Muriwai, also called Muriwai Beach, is a coastal community located on the west coast of North Island, New Zealand. It is also home to a reasonably large colony of gannets.
gannet breeding colony
More Photos of the Gannets
It is approximately 17km West of Kumeu, 42 kilometers Northwest of Auckland city, at the southern end of an unbroken 50 kilometer stretch of beach which extends up the Tasman Sea coast to the mouth of the Kaipara Harbour. One of several popular resorts in the area (others include Piha and Karekare), it experiences a population explosion in summer when Aucklanders head to the sea.
At the 2001 Census of Population and Dwellings: The census usually resident population count for Muriwai Beach was 2,037, a change of 14.3 percent since 1996. The median income of people in Muriwai Beach is $24,500, compared with $19,500 for Rodney District and $18,500 for all of New Zealand. The unemployment rate in Muriwai Beach was 5.3 percent, compared with Rodney District percent for 5.1 and 7.5 percent for all of New Zealand.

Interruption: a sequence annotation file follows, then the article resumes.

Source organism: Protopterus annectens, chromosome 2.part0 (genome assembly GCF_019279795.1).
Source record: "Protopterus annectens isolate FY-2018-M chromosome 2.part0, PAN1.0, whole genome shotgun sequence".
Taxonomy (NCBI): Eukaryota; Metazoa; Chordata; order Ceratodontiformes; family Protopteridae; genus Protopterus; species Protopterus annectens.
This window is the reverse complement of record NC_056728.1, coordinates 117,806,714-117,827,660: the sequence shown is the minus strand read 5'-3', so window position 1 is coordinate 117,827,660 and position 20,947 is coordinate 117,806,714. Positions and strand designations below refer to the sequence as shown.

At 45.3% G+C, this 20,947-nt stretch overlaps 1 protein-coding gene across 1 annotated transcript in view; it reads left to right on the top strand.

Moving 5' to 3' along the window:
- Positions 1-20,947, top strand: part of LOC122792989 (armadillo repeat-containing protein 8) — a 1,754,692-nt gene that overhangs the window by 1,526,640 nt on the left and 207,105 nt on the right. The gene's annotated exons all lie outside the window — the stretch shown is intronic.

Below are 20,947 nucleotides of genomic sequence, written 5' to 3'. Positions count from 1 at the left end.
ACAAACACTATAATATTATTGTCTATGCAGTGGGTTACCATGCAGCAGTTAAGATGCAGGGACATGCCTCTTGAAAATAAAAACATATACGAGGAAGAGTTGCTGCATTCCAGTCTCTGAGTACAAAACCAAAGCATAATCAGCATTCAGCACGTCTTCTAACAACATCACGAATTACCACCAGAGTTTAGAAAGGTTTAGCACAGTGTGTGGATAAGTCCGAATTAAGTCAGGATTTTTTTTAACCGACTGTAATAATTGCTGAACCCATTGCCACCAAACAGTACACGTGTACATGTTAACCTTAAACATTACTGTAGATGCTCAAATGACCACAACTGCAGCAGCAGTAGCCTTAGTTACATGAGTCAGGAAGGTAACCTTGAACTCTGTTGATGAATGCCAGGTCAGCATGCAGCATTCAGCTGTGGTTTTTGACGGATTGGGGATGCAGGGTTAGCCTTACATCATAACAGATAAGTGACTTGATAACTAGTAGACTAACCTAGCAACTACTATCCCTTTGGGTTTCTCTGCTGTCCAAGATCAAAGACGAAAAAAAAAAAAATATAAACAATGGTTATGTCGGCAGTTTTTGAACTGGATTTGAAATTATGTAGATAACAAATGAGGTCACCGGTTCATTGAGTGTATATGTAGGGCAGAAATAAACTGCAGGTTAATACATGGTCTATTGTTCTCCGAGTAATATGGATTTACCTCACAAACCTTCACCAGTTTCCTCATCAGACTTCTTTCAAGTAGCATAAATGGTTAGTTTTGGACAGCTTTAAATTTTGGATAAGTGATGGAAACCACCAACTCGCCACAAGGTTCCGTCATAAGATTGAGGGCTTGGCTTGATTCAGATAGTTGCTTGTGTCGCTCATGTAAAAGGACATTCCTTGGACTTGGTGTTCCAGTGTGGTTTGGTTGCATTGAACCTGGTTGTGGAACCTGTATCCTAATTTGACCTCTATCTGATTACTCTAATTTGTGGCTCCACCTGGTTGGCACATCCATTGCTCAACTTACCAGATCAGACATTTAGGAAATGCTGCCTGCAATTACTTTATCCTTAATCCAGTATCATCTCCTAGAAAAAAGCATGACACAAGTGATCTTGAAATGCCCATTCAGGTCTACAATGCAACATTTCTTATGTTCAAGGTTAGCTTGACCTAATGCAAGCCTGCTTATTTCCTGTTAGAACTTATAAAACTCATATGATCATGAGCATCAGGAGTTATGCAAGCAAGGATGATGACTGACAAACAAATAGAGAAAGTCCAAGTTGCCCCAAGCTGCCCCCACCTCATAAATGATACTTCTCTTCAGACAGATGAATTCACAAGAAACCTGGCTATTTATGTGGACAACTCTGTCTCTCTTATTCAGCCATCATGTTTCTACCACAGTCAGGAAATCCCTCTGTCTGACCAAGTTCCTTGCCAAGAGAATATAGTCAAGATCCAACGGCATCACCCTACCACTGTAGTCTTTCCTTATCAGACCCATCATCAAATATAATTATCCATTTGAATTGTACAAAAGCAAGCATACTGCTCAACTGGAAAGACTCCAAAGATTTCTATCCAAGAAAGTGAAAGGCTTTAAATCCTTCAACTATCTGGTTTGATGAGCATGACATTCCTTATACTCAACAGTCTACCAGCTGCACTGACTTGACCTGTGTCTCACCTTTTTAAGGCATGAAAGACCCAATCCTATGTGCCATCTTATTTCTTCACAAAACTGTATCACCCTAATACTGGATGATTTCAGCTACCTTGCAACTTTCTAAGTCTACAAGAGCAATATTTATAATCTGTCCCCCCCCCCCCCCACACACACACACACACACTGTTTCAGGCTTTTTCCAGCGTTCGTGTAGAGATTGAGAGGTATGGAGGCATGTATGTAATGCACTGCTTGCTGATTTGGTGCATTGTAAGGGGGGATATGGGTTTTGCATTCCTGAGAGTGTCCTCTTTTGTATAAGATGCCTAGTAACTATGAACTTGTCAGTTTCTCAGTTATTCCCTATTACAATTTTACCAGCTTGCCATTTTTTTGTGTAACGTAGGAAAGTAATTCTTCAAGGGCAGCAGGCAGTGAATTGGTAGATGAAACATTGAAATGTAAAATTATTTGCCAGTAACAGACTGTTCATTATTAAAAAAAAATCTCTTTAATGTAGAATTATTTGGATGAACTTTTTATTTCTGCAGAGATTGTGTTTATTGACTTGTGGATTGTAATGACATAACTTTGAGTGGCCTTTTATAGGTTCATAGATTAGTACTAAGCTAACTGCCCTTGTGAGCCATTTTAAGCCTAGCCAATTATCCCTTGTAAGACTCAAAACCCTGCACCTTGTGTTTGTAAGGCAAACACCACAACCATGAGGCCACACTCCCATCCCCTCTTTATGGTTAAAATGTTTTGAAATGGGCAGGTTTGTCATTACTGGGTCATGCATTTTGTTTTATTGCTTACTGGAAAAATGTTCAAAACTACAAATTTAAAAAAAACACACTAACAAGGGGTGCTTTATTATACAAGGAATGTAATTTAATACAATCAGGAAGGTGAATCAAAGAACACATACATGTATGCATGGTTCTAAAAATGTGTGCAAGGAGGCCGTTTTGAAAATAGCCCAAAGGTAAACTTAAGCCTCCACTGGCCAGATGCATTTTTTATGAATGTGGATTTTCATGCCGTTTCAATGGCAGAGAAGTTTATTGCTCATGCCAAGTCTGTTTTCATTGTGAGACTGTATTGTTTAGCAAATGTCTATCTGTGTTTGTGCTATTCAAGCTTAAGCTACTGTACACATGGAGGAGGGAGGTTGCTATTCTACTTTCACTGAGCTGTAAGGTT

cricket on the beach
and playing in the sand
* Surfing is the main pastime at Maori Bay/Muriwai. Other pastimes enjoyed at
Maori Bay include parasailing and hang gliding, especially when the prevailing
westerly wind provides favorable conditions.
* Fishing is also popular, although dangerous in many places.
* Bush walking is encouraged, with boardwalks in place.
* Driving along the beach is popular, especially at fishing contest time, although vehicles have been mass stranded in past years.
* Sand yachts are available for hire at the local beach store.
* There are also many mountain bike trails up in the pines, mainly downhill and freeride trails.
Sand and Rock, Older volcanic material, with many concretions and layers in the cliff walls. A blowhole plays often.
It is also unique because of its black sand, caused by the iron content derived from the ancient volcanoes in the area. The majority of the black mineral sand is carried up the west coast from Mt Taranaki through the process of longshore drift. This sand is igneous material that was eroded from the volcanic area. Despite this, the area has retained much of its natural beauty and isolation.
Much of the land at the southern end of the beach is part of the Muriwai Beach Regional Park. Maori Bay (to the south) is separated from Muriwai Beach by a steep cliffs and rocky nesting areas that are home to the regions only gannet colony.
Text from Wikipedia
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